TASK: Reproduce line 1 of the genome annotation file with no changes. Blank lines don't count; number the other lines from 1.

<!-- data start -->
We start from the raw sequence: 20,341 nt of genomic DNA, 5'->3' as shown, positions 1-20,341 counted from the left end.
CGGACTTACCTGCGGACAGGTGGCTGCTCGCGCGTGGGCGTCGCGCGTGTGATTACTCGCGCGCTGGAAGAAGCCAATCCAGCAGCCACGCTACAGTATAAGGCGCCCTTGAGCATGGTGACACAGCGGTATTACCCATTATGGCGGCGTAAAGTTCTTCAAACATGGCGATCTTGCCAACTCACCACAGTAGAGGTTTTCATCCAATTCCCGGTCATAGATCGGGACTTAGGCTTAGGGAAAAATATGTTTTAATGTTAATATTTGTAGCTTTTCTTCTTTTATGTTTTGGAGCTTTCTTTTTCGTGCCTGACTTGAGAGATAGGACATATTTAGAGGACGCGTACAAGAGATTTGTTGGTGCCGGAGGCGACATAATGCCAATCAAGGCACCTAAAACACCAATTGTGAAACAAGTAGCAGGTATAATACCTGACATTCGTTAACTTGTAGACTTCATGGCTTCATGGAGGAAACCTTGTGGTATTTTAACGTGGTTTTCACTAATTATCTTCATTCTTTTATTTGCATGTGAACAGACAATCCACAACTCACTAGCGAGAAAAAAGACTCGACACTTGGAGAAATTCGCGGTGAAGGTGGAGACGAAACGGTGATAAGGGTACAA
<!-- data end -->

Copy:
We start from the raw sequence: 20,341 nt of genomic DNA, 5'->3' as shown, positions 1-20,341 counted from the left end.